For several decades, broadcast media adopted the responsibility of reporting traffic conditions over the airwaves such that listeners and viewers could more easily plan travel routing. Though traffic reports historically have been provided only at periodic intervals, given enough advance warning, savvy travelers could plan alternate routing responsive to the reporting of a traffic condition present at a portion of a planned route. Notwithstanding, planning an alternate route remained highly dependant on both the timing of the receipt of a traffic condition report and the knowledge of the traveler of an alternative route.

Global positioning system (GPS) technologies afford a tremendous leap forward in respect to onboard vehicle navigation and traffic condition avoidance. GPS technologies now can be found as standard equipment in many vehicles and provide the previously absent guarantee of alternate routing knowledge for drivers. Current GPS technologies further integrate with over-the-air broadcasting of real-time traffic conditions utilizing Internet connectivity so that drivers can correlate traffic conditions in real-time along a proposed route of travel.

Not all traffic conditions reported through broadcast traffic reports reflect a complete standstill of traffic. Rather, in most circumstances, traffic flows in an area of congestion—just not at a high rate of speed. Travelers with advance knowledge of congestion along a planned route make alternate routing decisions based upon the nature of traffic flow. So long as traffic flows at an acceptable speed, albeit not an optimal speed, travelers are less likely to prefer an alternate route. Knowing the rate of speed of traffic in a congested area, however, requires the traveler to rely upon the estimates of real-time broadcast reports over the radio over television resulting from personally observed traffic speeds (typically by helicopter or live camera feed).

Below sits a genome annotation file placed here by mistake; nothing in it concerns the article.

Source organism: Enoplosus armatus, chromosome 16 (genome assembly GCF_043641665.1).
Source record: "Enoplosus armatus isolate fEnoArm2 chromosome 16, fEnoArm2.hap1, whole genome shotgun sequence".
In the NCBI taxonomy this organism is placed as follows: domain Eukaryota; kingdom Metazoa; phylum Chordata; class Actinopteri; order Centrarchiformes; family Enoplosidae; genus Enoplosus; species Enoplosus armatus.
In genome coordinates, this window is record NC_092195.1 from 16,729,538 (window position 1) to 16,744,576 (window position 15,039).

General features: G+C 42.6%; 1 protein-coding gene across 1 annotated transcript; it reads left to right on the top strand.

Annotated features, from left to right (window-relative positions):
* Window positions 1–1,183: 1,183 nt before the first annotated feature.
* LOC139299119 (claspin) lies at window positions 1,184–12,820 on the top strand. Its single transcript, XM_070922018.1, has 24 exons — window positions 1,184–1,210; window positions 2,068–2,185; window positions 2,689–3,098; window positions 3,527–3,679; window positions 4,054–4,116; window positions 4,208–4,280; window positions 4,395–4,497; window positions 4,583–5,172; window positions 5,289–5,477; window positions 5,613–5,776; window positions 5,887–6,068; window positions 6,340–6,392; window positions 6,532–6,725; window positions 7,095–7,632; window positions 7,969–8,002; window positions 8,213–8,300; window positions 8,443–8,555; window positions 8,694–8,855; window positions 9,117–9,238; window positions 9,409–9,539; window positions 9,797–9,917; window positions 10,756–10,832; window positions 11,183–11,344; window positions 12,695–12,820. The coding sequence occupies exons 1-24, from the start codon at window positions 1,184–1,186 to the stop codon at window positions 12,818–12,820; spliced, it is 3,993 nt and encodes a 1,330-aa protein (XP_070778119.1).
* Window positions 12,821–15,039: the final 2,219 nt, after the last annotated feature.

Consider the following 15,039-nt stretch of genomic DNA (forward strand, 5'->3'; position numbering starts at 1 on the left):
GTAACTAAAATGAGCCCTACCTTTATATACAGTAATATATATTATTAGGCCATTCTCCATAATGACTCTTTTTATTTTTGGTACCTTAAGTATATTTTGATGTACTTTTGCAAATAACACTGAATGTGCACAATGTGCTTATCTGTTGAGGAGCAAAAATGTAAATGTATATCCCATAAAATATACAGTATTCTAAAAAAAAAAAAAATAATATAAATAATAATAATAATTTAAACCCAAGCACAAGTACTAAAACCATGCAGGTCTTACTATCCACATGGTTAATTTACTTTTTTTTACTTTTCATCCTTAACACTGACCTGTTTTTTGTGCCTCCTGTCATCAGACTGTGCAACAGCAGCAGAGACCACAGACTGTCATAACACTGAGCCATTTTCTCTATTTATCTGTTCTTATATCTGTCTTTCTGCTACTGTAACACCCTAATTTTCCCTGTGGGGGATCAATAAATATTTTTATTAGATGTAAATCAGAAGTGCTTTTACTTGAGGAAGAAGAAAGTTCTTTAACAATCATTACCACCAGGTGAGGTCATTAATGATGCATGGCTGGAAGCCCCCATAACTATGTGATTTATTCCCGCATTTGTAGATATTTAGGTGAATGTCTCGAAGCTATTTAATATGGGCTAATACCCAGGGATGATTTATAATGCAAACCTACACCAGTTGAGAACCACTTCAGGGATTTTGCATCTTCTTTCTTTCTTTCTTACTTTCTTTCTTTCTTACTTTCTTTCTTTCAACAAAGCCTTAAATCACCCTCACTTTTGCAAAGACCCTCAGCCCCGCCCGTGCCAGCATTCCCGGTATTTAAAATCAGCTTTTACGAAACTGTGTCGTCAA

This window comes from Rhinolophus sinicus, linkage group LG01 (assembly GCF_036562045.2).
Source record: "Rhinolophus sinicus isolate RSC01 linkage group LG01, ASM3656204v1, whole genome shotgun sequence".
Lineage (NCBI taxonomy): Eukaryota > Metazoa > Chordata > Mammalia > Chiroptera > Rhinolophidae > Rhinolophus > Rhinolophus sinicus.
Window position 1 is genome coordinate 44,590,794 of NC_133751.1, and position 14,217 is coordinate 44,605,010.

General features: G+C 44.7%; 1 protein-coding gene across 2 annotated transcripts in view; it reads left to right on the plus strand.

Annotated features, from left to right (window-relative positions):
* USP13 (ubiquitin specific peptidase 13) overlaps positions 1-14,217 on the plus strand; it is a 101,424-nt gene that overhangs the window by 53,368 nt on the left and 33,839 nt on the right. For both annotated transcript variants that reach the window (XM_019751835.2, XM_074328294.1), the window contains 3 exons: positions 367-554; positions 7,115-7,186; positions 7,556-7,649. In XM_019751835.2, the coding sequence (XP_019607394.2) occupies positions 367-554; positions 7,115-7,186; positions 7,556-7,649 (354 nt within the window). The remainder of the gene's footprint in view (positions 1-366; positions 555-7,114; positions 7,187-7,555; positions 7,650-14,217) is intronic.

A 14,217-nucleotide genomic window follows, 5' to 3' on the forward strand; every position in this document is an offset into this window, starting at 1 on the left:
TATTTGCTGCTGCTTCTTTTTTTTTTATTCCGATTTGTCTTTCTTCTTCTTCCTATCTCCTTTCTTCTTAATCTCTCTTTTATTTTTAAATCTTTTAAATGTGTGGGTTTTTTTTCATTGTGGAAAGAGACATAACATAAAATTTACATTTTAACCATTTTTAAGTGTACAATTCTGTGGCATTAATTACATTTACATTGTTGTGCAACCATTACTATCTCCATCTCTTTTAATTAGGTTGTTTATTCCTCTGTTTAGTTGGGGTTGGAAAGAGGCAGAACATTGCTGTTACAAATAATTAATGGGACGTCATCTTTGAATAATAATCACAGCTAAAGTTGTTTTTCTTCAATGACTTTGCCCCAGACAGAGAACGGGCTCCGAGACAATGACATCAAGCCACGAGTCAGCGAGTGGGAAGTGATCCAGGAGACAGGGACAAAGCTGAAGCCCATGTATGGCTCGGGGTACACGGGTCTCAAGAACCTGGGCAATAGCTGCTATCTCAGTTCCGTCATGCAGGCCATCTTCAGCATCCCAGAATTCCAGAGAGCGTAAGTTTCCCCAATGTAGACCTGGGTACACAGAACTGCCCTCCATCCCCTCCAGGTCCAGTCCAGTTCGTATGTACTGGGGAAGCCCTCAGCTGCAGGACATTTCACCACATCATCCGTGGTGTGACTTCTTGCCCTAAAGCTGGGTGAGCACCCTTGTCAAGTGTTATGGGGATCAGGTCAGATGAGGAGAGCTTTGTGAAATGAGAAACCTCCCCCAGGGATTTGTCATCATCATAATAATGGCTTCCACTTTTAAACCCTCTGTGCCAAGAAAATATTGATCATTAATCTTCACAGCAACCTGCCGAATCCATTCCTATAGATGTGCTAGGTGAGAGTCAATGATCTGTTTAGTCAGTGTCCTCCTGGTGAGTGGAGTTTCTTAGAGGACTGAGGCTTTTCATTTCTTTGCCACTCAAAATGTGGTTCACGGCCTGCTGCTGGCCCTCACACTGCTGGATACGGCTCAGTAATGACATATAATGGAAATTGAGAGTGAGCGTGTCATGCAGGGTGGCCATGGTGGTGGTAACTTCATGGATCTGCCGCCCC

In addition to providing accurate information concerning congestion, there is a need to determine when a vehicle is speeding and thereby endangering others. Conventionally, a police officer detecting a speeding motorist waits at the side of the road in a traffic flow area to detect the speed of the vehicle and must then enter the flow of traffic to signal the driver of the speeding vehicle to pull over. This endangers the police officer and endangers other motorists. Further, a police department may have an insufficient number of officers to patrol every highway and road to catch speeding motorists. Therefore, there is a need for ticketing speeding motorists without jeopardizing the safety of police and other motorists, and without requiring the presence of a police officer to actually witness the speeding.

SUMMARY OF THE INVENTION

The present invention advantageously provides a method and system for detecting and reporting a speeding infraction by a vehicle. According to one aspect, a method includes acquiring first imagery of a plurality of vehicles at a first location at a first time. The method includes acquiring second imagery of a plurality of vehicles at a second location at a second time. A first vehicle is identified from the acquired first and second imagery. The speed of the vehicle is determined based on a difference between the first time and the second time and a distance between the first location and the second location. When the speed of the vehicle exceeds a predetermined speed, a citation signal is generated.